3G for humans and machines

John Stefanac, Qualcomm
19 Dec 2008
00:00

Lccording to Wireless Intelligence, there are approximately 705 million 3G subscribers in the world today. By 2012 this figure will reach 1.6 billion. While we see similar levels of growth in the Asian region I am particularly excited about the Southeast Asia and Pacific region, with 61.5 million new 3G subscribers this year. In a region with over 500 million people, an underdeveloped fixed-line infrastructure and a burning desire to get access to information, opportunities abound. 3G will benefit not only from the migration of 317 million current 2G subscribers but also from the acquisition of new wireless subscribers.

Beyond subs

The question is, however, what other opportunities are out there‾ The convergence of consumer electronic devices that transform mobile phones into music players and cameras has already taken place. Now, convergence is forming between the mobile device and computers - making them more than just a smartphone. Devices like netbooks and ultra mobile personal computers (UMPC) allow traditional laptop users to access the internet wherever there is cellular coverage. These devices are one-third the size of a laptop and will soon be powered by platforms that incorporate communications capabilities with a computer processor on a single chip. Similarly, embedded communications modules are increasingly available on PC laptops, enabling users to be connected 24/7.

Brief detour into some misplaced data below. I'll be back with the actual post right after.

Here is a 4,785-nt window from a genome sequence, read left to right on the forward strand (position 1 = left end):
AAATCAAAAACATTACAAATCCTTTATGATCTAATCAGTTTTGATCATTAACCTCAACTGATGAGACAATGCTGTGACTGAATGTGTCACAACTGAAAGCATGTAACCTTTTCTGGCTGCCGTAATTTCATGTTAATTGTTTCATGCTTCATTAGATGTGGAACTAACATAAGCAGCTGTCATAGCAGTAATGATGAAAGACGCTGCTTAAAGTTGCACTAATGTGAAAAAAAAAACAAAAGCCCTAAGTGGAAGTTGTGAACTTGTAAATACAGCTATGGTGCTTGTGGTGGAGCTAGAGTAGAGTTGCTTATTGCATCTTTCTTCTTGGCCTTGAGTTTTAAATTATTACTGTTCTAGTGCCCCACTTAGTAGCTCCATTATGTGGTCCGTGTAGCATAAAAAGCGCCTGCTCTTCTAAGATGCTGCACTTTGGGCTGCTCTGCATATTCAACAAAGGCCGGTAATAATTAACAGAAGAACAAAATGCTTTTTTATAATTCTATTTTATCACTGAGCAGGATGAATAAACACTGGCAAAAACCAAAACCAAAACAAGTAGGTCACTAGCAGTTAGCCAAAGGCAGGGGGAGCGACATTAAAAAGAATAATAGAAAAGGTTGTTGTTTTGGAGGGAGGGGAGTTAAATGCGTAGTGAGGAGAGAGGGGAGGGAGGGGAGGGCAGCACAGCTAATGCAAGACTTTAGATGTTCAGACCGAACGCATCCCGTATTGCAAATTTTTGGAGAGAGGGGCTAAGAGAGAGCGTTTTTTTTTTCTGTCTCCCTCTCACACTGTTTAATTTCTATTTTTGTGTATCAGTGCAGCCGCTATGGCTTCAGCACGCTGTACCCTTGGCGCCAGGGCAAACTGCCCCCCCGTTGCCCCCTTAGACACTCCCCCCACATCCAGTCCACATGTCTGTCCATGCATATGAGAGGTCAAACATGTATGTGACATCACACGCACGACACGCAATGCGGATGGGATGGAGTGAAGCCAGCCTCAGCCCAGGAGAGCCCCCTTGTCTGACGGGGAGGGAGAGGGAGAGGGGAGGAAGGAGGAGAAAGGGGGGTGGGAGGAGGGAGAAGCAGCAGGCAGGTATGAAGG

When we talk about convergence we should not limit the conversation just to devices.

Convergence between different business entities will also take place with 3G providing that platform. Why do I have to use my prepaid public transport card to get on a bus or train when all I need is my 3G-enabled device to be scanned, instantly debiting my bank account‾

Other applications may in fact require dedicated 3G devices. The Amazon Kindle allows subscribers to download books, newspapers and magazines onto the device. With applications like this you can just imagine how this could transform education. No longer would we need to haul school bags with a multitude of books around. I know I wish I had a Kindle when I was at school.

Another area getting increasing attention is telemedicine. Just imagine having electrodes appropriately placed on your body that can measure your heart rate, blood pressure or even your blood sugar levels and instantaneously transmit that data to your doctor for diagnosis and treatment. The enormous potential to save lives exists with such applications.

Things on mobile

Next year will be an inflection point for new 3G-based applications. So far we have written about applications that involve a human interface, but let's take this one step further. There are six billion people in the world today and estimates indicate that there are 50 billion machines.

Imagine a car fitted with 3G chipsets that can alert you when your car is due for its next service check-up. Envisage your automaker transmitting the latest computer software directly to your car - all without making an appointment or leaving your car in the garage. And, if your car breaks down, a technician will be instantly dispatched to assist you using GPS - they will know what the problem is and know exactly where you are.

'The Internet of Things' is a major development for the 3G wireless industry.

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